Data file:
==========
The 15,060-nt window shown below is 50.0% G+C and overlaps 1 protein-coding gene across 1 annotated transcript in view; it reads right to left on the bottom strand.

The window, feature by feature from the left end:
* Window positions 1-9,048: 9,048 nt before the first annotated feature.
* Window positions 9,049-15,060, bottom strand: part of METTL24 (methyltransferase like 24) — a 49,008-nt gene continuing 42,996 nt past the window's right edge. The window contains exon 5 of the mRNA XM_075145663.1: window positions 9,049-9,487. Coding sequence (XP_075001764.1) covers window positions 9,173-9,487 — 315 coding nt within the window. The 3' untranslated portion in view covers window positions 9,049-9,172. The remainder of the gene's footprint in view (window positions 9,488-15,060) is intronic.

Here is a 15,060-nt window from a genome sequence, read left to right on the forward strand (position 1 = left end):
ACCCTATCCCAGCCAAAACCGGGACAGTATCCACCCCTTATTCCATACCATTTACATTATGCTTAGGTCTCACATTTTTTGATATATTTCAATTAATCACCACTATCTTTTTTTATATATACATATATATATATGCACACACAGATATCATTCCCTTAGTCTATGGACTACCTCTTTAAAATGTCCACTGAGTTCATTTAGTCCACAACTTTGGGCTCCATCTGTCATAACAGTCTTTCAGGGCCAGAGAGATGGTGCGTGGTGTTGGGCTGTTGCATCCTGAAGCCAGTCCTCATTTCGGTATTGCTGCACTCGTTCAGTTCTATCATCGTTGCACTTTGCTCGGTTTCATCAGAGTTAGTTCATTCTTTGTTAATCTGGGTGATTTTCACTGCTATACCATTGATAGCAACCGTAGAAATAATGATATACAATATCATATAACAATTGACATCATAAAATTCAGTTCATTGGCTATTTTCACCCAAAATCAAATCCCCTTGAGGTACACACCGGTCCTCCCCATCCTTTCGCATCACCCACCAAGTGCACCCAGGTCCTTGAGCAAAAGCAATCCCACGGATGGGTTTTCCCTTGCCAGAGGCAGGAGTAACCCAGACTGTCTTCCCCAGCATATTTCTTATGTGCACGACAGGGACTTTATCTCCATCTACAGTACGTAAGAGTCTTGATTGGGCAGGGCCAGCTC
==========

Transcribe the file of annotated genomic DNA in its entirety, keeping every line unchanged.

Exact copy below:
The 15,060-nt window shown below is 50.0% G+C and overlaps 1 protein-coding gene across 1 annotated transcript in view; it reads right to left on the bottom strand.

The window, feature by feature from the left end:
* Window positions 1-9,048: 9,048 nt before the first annotated feature.
* Window positions 9,049-15,060, bottom strand: part of METTL24 (methyltransferase like 24) — a 49,008-nt gene continuing 42,996 nt past the window's right edge. The window contains exon 5 of the mRNA XM_075145663.1: window positions 9,049-9,487. Coding sequence (XP_075001764.1) covers window positions 9,173-9,487 — 315 coding nt within the window. The 3' untranslated portion in view covers window positions 9,049-9,172. The remainder of the gene's footprint in view (window positions 9,488-15,060) is intronic.

Here is a 15,060-nt window from a genome sequence, read left to right on the forward strand (position 1 = left end):
ACCCTATCCCAGCCAAAACCGGGACAGTATCCACCCCTTATTCCATACCATTTACATTATGCTTAGGTCTCACATTTTTTGATATATTTCAATTAATCACCACTATCTTTTTTTATATATACATATATATATATGCACACACAGATATCATTCCCTTAGTCTATGGACTACCTCTTTAAAATGTCCACTGAGTTCATTTAGTCCACAACTTTGGGCTCCATCTGTCATAACAGTCTTTCAGGGCCAGAGAGATGGTGCGTGGTGTTGGGCTGTTGCATCCTGAAGCCAGTCCTCATTTCGGTATTGCTGCACTCGTTCAGTTCTATCATCGTTGCACTTTGCTCGGTTTCATCAGAGTTAGTTCATTCTTTGTTAATCTGGGTGATTTTCACTGCTATACCATTGATAGCAACCGTAGAAATAATGATATACAATATCATATAACAATTGACATCATAAAATTCAGTTCATTGGCTATTTTCACCCAAAATCAAATCCCCTTGAGGTACACACCGGTCCTCCCCATCCTTTCGCATCACCCACCAAGTGCACCCAGGTCCTTGAGCAAAAGCAATCCCACGGATGGGTTTTCCCTTGCCAGAGGCAGGAGTAACCCAGACTGTCTTCCCCAGCATATTTCTTATGTGCACGACAGGGACTTTATCTCCATCTACAGTACGTAAGAGTCTTGATTGGGCAGGGCCAGCTC